Taboos and every day traumas
oil lamp, spooning one foot against the other, thinking, he came back and everything left you. All the dreams about the girl you could be. Gone. You always thought it was him. But you wanted him back. You’re in this, too. You were a child once but not anymore and what could be excused in a child will not be and cannot be excused in you.”
In a sense, this is a barracuda bildungsroman, a nuanced, exceptionally dramatic and brutal account of a girl’s maturation.
There are conventional elements, such as scenes of high school shaming that affirm Turtle’s outsider status, and brushes with kindness that graze the mawkish, particularly after Turtle, with Anna’s help, establishes herself with her own plot of land. But even such safe places feel edgy, as Mr. Tallent explores a toxic domestic situation Turtle’s distant and very different neighbors sense but won’t acknowledge, let alone address.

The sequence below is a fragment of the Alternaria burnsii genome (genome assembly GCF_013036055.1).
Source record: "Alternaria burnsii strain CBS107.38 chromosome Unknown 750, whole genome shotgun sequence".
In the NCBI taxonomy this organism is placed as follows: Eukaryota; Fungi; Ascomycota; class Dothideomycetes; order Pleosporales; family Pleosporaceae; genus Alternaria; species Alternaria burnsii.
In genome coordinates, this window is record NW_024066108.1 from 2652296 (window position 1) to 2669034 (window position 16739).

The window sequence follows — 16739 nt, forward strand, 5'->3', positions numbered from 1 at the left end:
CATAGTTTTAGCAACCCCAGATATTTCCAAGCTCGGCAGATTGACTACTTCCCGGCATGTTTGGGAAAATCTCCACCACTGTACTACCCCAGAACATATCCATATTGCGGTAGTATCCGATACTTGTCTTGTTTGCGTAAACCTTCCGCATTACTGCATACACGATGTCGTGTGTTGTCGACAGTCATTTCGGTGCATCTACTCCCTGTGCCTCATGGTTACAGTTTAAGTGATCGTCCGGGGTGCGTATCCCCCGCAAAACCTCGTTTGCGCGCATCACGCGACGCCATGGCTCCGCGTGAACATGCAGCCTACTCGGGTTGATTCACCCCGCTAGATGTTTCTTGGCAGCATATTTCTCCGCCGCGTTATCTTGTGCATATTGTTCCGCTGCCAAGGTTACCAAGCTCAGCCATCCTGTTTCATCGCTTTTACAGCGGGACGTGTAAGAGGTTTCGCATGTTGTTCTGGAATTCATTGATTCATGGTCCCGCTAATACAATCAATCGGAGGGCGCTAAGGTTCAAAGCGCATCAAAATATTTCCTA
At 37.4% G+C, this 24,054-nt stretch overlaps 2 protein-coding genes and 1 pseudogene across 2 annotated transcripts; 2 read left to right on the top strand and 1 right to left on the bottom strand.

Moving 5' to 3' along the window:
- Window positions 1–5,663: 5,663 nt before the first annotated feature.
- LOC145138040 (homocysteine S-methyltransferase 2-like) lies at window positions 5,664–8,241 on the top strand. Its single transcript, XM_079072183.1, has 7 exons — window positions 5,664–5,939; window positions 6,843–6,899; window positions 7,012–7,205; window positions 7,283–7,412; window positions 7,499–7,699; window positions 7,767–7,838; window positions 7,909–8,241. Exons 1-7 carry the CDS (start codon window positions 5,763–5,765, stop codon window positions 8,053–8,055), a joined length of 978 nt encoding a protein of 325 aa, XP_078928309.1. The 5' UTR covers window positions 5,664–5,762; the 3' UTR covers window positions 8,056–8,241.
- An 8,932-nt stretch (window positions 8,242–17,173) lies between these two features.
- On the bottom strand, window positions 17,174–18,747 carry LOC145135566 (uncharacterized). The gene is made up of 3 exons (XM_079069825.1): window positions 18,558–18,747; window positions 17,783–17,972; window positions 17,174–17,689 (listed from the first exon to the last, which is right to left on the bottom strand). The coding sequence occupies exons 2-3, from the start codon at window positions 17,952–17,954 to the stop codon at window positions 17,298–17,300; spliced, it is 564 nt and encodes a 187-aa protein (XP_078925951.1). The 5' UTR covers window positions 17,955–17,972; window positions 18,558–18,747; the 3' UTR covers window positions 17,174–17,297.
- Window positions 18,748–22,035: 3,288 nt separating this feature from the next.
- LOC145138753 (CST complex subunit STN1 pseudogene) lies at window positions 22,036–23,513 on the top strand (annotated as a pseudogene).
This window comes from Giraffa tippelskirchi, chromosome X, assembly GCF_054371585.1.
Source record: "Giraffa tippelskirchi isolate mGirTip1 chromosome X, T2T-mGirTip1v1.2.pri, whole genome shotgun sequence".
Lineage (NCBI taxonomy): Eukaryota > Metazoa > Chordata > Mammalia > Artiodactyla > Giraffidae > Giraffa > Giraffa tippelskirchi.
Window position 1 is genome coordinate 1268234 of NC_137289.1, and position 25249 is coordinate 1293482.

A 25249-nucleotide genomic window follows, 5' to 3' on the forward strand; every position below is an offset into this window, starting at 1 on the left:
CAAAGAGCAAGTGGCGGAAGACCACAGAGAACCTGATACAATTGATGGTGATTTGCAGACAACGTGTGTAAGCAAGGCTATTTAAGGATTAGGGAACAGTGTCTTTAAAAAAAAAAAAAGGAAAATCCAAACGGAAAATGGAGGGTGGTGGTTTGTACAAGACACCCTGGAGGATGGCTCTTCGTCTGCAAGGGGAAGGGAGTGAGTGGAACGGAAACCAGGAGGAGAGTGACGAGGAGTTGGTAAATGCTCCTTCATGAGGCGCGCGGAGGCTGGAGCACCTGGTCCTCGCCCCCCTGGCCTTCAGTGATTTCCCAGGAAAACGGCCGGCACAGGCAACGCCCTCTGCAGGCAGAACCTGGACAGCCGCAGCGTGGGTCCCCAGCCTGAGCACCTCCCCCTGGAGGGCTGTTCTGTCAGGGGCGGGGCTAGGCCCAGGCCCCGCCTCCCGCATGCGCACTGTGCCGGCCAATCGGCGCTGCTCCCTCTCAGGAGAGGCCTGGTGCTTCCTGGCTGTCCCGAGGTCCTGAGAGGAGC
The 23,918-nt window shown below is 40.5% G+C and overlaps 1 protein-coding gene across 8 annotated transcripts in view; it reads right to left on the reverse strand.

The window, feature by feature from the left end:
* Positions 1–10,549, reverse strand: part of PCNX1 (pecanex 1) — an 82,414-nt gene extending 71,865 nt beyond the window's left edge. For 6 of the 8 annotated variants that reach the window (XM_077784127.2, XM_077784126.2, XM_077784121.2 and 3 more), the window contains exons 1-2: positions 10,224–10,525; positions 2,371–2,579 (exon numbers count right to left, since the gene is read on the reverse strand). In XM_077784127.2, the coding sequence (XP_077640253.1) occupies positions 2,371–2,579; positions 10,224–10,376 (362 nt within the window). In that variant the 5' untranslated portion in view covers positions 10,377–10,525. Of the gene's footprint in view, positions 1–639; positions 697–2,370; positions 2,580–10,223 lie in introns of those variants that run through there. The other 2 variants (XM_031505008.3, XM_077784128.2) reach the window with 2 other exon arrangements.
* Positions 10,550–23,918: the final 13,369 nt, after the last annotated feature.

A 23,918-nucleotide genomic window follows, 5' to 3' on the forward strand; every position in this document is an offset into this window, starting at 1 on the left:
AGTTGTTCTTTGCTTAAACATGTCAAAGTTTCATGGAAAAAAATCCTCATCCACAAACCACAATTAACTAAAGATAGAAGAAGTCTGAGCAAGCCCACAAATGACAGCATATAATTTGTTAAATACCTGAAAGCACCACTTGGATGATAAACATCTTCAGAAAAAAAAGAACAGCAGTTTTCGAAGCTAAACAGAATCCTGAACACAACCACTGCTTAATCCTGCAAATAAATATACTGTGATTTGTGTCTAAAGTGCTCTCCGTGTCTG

Perhaps the edgiest aspect of “My Absolute Darling” is Mr. Tallent’s presentation of incest as something other than a simplistic matter of abuse and victimhood. Not that that isn’t the case here, too. Still, it’s daring of Mr. Tallent to couch this situation in so attractive a context.
It’s his way of pinning down taboo, of uncovering the rot beneath the rock, of shining fresh light on places of terrible darkness. “My Absolute Darling” sounds primal alarms with an urgent contemporary voice.